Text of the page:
Continued emphasis on strengthening the resilience of the financial system and implementing structural reforms would help reduce vulnerabilities and mitigate the risks of a sharp growth slowdown. As demonstrated by the Russian crisis in 1998, investors do differentiate among countries on the basis of fundamentals, even in times of a generalized increase in risk aversion. To minimize the possibility of disruptions in the functioning of the domestic financial systems, policymakers should step up oversight (including nonbank financial sector supervision), bring regulations in line with best practices, and strengthen cross-border supervisory cooperation. The introduction and enforcement of prudential measures, such as limits on loan-to-value ratios and higher reserve requirements for foreign borrowing, would create buffers that could improve adjustment to shocks. Tightening the disclosure requirements for risk management and internal control would encourage better risk control and enhance transparency. At the same time, structural reforms that help reduce vulnerabilities and raise potential output—such as increasing labor market flexibility, fostering competition, strengthening the quality of institutions, enforcing the rule of law, and improving the business climate—should continue.

Note: The main author of this chapter is Dora Iakova.

1

See the IMF’s World Economic Outlook (2008a) and the Global Financial Stability Report (2008b) for a detailed discussion of global developments and the outlook for the United States.

2

In what follows, the group of emerging European economies comprises Albania; Belarus; Bosnia and Herzegovina; Bulgaria; Croatia; the Czech Republic; Estonia; Hungary; Latvia; Lithuania; Macedonia, FYR; Malta; Moldova; Montenegro; Poland; Romania; Russia; Serbia; the Slovak Republic; Slovenia; Turkey; and Ukraine. All other European economies are included in the group of advanced economies.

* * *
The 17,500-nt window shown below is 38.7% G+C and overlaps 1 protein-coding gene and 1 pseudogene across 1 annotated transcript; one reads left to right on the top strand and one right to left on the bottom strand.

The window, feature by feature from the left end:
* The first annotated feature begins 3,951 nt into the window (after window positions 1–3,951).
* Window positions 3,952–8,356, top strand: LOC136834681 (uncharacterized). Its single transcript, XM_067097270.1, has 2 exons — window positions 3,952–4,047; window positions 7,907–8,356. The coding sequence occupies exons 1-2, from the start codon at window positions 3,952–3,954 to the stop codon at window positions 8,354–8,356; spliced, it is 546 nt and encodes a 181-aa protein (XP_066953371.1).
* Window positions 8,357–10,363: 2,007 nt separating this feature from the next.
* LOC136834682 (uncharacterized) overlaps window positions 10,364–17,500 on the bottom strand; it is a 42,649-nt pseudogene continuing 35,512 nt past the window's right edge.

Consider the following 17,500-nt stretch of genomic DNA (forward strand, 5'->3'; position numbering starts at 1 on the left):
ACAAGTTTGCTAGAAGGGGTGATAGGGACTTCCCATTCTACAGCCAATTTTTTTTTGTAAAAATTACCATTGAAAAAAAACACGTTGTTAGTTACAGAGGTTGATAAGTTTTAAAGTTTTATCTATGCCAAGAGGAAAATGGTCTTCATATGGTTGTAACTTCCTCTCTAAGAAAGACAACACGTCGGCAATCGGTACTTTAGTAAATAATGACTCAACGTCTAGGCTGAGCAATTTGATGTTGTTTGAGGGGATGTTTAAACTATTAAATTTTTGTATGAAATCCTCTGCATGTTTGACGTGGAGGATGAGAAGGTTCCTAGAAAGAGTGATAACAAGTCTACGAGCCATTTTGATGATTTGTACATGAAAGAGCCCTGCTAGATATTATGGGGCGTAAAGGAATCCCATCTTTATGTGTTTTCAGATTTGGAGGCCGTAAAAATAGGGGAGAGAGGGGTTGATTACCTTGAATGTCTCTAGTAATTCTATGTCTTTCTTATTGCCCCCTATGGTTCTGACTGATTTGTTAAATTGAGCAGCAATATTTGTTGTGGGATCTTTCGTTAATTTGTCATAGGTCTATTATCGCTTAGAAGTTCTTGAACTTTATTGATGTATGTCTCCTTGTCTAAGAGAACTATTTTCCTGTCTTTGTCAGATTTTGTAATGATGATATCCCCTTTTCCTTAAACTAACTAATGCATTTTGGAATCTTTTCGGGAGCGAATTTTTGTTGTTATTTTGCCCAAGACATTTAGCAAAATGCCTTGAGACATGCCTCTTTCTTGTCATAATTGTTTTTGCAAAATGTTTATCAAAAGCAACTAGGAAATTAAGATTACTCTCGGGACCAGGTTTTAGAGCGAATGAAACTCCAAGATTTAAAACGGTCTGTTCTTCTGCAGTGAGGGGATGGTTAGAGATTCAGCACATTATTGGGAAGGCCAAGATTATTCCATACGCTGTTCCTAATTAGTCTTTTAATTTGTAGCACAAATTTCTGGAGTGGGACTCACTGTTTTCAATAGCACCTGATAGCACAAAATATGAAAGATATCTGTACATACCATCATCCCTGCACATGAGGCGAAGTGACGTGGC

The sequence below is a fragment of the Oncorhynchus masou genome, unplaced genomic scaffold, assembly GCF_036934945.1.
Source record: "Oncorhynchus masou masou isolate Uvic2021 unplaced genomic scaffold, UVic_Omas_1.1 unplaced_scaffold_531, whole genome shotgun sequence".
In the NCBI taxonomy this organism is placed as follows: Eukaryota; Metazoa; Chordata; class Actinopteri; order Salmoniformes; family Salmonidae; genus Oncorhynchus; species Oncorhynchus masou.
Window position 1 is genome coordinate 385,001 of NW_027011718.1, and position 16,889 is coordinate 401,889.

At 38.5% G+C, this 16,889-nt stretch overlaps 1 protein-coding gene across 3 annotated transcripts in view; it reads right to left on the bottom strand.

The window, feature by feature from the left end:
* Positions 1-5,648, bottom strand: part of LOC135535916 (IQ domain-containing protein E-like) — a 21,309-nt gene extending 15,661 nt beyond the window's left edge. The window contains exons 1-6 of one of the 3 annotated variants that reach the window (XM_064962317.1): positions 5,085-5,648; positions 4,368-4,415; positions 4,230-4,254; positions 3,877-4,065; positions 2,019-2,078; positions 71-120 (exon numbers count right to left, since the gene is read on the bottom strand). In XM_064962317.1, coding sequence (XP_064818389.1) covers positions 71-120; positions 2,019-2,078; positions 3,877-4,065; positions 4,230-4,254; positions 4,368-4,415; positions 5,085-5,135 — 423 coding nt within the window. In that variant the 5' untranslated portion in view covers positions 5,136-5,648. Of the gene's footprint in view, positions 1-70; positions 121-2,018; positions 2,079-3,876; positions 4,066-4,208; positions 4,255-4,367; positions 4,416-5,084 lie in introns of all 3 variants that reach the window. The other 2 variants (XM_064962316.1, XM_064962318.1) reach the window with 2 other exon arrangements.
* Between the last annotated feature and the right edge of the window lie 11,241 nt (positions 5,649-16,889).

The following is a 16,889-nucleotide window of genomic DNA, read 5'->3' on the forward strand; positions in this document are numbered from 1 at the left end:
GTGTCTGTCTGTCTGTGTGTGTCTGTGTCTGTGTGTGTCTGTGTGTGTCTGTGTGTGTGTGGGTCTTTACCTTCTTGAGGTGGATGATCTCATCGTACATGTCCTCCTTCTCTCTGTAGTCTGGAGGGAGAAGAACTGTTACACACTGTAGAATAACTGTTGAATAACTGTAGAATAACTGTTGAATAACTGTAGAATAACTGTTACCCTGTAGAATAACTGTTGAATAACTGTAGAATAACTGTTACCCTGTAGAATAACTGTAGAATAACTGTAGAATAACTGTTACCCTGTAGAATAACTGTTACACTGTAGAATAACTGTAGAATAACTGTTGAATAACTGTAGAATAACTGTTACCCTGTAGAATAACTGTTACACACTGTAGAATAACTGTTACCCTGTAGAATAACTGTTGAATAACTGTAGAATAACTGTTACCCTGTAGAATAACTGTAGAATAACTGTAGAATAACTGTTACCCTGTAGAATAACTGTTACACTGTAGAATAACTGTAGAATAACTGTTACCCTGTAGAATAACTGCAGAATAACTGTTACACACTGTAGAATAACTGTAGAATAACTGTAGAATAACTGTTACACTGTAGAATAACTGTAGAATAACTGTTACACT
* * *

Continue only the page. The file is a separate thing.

3

To ensure that the rise in inflation remains temporary, real wage growth needs to slow temporarily relative to productivity. Resisting the adjustment of real wages would exert further upward pressure on prices and lead companies to scale back employment. The agreements that have been completed so far suggest that wage pressures are likely to be contained.

4

So far, there have been no failures of major financial institutions in Europe because capital has been injected promptly. The U.K. authorities had to nationalize a medium-sized mortgage lender that relied heavily on wholesale funding and mortgage securitization. Germany salvaged two small banks that were heavily exposed to products related to the U.S. subprime market. A few large European financial institutions have received capital injections from shareholders or other sources, strengthening their capital positions. Nonetheless, uncertainty about the magnitude of potential losses in the financial system and concerns about counterparty risk remain (Chapter 2).